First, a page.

Output power: 5 Meter ---tested about 40-60Watts(depends upon of the real sonsumtion)
Daylight White -- 5500K-6000K

My temporary PS is the popular MEAN WELL LRS-350-12 DC Switching Power Supply 12V 29A 350W. https://www.meanwell.com/Upload/PDF/LRS-350/LRS-350-SPEC.PDF

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Joined Dec 2, 2017
You shouldn't see any flickering using that PS. And I doubt you could perceive the 150mV ripple.

I would do a blind test using a linear supply, just to be sure.

In the future when you plan a dimmable system, I would stay over 5k Hz PWM, or if that is still a problem I would advise a linear dimmer, if you can afford the wasted wattage. (a simple emitter follower would do the job)

DNA Robotics

Joined Jun 13, 2014
Try powering it with a car battery. That would be zero flicker.
If you can tell the difference, A large capacitor will smooth your power supply output to zero ripple. But not so large that it abuses the power supply on startup.


Joined Jan 23, 2018
To accurately check to see if there is any measurable flicker you can try using a photo-diode or a photo-transistor illuminated by the light in question and observe the output with an oscilloscope. Of course the simple measuring circuit will need to be totally ripple free, but for the short time you can power it from a battery. If there is a variation of intensity this method will show it.
One possible way to reduce any supply ripple for the LED strings would be to add a linear regulated supply in parallel, if you do observe ripple. And certainly 150 mv of ripple may show up in LED intensity variations at some operating conditions. LEDs are diodes, and diodes are non-linear.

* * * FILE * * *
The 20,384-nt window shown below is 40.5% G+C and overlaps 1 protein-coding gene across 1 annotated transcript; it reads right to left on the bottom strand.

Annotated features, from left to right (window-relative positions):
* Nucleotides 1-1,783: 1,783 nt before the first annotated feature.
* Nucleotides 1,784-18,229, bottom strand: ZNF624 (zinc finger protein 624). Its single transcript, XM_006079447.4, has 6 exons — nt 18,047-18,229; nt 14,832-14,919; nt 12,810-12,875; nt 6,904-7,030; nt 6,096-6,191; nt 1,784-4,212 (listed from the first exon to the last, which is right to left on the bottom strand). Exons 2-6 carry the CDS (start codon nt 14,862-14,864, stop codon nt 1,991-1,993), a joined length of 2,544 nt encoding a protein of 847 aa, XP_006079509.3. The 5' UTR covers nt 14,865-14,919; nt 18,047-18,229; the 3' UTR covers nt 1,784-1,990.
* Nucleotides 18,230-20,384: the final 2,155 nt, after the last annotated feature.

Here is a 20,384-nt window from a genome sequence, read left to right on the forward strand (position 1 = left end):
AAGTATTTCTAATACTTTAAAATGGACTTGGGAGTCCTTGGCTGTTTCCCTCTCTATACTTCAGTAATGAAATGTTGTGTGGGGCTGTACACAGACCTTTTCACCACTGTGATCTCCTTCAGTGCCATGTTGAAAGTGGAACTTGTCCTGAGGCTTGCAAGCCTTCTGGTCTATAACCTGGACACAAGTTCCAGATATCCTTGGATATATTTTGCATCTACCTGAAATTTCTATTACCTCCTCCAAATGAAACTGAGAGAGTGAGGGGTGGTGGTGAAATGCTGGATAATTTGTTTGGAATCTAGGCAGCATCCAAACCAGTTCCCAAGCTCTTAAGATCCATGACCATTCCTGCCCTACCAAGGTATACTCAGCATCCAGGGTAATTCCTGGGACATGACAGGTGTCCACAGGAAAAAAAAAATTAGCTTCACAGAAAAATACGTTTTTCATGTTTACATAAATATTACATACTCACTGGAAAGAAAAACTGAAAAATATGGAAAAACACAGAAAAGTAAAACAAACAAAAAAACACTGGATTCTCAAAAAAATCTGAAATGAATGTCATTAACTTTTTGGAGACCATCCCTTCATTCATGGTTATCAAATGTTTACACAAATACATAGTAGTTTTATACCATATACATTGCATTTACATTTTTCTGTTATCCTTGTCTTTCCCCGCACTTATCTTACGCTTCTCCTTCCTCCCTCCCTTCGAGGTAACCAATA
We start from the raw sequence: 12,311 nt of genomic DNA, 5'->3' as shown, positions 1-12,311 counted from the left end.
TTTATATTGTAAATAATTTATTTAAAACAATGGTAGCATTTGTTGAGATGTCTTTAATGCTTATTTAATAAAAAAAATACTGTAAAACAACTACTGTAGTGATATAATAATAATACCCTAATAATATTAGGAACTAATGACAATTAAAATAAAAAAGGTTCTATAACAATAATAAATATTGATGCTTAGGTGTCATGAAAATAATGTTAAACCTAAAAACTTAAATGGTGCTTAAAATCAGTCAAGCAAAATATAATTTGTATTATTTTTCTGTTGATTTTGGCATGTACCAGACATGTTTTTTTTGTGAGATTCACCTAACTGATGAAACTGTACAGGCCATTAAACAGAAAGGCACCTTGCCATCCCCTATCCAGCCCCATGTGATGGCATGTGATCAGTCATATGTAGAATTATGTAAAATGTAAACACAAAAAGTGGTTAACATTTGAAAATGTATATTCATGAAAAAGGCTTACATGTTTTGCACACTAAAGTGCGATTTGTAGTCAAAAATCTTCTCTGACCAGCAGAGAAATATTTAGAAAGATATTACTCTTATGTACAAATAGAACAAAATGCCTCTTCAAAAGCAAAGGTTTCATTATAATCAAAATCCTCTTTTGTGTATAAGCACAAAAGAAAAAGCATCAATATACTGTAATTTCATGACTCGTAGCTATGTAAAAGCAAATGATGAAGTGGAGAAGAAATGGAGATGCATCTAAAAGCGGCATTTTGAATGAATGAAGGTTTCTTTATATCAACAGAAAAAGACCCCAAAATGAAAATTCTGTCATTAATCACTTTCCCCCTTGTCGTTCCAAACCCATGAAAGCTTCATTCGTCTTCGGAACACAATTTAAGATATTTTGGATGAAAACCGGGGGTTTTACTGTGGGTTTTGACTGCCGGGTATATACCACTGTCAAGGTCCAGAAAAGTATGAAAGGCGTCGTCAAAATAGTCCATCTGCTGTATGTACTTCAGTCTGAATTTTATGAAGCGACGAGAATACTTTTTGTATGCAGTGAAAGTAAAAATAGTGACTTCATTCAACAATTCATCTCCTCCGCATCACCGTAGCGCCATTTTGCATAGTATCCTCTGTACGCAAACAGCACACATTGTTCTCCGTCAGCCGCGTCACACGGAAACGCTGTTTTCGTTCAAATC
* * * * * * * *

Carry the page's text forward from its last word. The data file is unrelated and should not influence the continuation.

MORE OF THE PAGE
Joined Apr 24, 2011
The ripple spec of the power supply is basically meaningless since they add an extra 47uF filter cap and don't say what current they test at, though is is probably decent enough for lighting. Hopefully it's 29A rating is well above what your strips consume.

I do hate your color, way to harsh for my eyes.

Our eyes share the ability to see flashes where other do not. I find car tail lights especially distracting as I sense movement where there is none just by looking one side of the road to the other.
ElectricSpidey: I will keep your 5K number in mind. I have an RGBW controller I built that runs at 1K and I do occasionally see some flicker effects. Next time I work the code I will push up that number.


Joined Jan 23, 2018
The comment about the color of the light is funny! There are so many folks who much prefer the failing fire-light color because it tends to promote sleep, while the light with a blue component promotes wakefulness and higher energy. So probably for sleeping quarters that "warm white" color is better, while for work areas a more wakeful blue content is better. We do not pay folks to be sleepy on the production floor!

And like I stated in a previous post, using a light sensor with good frequency response will allow you to see any intensity variations on an oscilloscope screen. That removes human perception from the evaluation process.